The Financial Industry Regulatory Authority (FINRA) brought and enforcement action (FINRA No. 2012034029401) against broker Denny Darmodihardjo (Darmodihardjo) resulting in a $25,000 fine and an 18 month suspension from the securities industry. FINRA alleged that Darmodihardjo, between September 2009, and July 2011, engaged in excessive trading of three accounts owned by customer a customer referred to by the initials “AG” in violation of the FINRA rules and recommended unsuitable short-selling and margin use in transactions for the same customer also.
In addition to the FINRA action, Darmodihardjo has a long history of complaints and disclosures including two other regulatory actions, at least 13 customer complaints, one financial disclosure, and 4 judgments or liens. In January 2014, FINRA suspended Darmodihardjo for one month and imposed a $2,500 fine after the regulator alleged that Darmodihardjo failed to timely disclose the fact that he an outstanding federal tax lien. Darmodihardjo’s BrokerCheck record now lists several tax liens including a $35,771 lien disclosed in January 2015, a $16,240 lien disclosed in October 2014, a $49,422 lien disclosed in November 2013, and a $74,197 tax lien disclosed in October 2011.
Excessive trading occurs when a broker exercises control over a customer’s account and the level of trading activity is inconsistent with the customer’s investment objectives, financial situation, experience, and other needs. Excessive trading is measured by the turnover rate or the number of times the value of the account is turned over a period of time. Another measure used is the cost-to-equity ratio or the percentage of return on the customer’s average net equity needs to return to cover commissions and other account expenses over a period of time.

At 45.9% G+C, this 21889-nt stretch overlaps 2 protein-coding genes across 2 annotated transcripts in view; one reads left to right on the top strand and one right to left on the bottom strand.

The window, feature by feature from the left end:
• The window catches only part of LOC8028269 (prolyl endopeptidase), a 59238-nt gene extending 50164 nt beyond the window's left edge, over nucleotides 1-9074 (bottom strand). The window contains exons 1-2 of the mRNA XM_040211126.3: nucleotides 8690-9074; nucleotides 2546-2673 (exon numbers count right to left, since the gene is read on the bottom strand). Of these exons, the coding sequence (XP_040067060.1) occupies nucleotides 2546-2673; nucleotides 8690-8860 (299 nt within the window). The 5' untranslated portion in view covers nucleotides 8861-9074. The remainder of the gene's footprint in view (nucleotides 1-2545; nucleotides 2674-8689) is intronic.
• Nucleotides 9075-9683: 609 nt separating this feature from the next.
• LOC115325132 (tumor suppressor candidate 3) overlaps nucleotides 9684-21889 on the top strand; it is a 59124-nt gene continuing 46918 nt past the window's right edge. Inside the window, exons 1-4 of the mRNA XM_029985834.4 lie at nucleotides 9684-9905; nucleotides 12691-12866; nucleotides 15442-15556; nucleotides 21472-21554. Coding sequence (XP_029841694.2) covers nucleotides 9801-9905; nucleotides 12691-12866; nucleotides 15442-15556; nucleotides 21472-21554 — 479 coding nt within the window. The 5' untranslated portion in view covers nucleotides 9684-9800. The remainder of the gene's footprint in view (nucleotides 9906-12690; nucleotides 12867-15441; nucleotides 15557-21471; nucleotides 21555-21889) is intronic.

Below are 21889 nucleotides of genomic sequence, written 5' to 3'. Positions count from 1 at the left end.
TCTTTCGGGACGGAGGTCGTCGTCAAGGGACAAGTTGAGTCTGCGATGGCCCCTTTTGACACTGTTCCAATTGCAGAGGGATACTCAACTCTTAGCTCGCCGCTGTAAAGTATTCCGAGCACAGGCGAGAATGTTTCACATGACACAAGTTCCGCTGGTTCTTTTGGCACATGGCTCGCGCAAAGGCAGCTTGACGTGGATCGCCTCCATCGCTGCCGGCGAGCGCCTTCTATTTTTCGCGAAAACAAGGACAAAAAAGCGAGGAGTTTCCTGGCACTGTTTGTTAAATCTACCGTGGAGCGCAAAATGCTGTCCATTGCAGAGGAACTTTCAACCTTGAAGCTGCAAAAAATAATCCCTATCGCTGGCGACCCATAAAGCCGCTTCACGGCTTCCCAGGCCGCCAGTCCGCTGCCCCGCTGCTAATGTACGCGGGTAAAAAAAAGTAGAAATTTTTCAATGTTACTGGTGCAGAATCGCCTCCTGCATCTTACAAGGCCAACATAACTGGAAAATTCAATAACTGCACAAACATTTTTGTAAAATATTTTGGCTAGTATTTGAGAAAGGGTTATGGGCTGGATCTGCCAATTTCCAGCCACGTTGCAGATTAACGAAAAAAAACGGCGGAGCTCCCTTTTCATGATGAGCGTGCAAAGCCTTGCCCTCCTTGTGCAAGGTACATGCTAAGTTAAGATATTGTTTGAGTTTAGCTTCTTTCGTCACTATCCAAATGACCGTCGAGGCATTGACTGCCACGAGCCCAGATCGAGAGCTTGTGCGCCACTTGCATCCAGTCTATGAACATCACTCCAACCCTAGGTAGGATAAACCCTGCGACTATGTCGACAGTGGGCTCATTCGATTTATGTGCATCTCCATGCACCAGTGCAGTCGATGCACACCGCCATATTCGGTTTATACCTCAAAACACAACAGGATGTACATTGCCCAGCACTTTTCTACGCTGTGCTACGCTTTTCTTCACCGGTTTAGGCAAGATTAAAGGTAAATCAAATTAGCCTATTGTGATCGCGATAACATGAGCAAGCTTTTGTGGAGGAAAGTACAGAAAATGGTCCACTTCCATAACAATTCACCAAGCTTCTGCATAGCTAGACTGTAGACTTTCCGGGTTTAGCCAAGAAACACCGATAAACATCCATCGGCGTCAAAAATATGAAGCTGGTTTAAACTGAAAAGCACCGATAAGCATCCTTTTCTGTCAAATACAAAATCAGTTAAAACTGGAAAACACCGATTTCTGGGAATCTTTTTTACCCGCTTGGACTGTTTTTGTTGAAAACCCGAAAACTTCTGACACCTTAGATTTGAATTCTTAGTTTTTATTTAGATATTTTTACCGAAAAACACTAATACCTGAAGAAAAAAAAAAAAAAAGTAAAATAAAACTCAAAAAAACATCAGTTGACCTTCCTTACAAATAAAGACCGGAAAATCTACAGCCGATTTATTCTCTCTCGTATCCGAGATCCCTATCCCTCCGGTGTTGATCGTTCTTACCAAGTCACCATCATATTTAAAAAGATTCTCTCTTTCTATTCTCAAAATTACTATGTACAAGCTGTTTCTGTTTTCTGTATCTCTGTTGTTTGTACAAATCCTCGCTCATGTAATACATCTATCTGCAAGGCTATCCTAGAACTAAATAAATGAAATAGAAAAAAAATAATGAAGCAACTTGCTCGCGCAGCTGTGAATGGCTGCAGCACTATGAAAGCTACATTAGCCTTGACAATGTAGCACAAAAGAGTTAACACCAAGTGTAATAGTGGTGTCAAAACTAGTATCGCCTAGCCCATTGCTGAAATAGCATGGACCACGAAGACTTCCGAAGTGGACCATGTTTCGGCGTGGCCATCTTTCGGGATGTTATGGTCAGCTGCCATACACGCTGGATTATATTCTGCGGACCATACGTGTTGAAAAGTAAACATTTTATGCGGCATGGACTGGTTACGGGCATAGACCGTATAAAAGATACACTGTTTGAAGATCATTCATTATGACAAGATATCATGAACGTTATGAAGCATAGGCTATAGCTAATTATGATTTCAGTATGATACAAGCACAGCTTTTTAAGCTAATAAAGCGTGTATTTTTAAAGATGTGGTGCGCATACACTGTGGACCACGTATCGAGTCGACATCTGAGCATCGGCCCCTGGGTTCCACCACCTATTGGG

FINRA alleged that Darmodihardjo made recommendations for three accounts of a customer who was a retiree in his late 70s living on a fixed income and caring for his adult child. FINRA alleged that Darmodihardjo used his control over the account to excessively trade securities in a manner that was inconsistent with the customer’s investment objectives, financial situation, and needs.
One account was Darmodihardjo traded was alleged to have resulted in a turnover rate of 38.71 and a cost-to-equity ratio of 108.91%, causing losses of approximately $60,000, while was charging close to $69,000 in commissions and over $8,000 in additional fees and margin fees. This means that the account had to double its return during the time period just to break even, an impossibly high hurdle.
Darmodihardjo entered the securities industry in 1995. From May 2007 onward Darmodihardjo has been associated with Rockwell Global Capital LLC out of the firm’s Fort Lauderdale, Florida branch office location.
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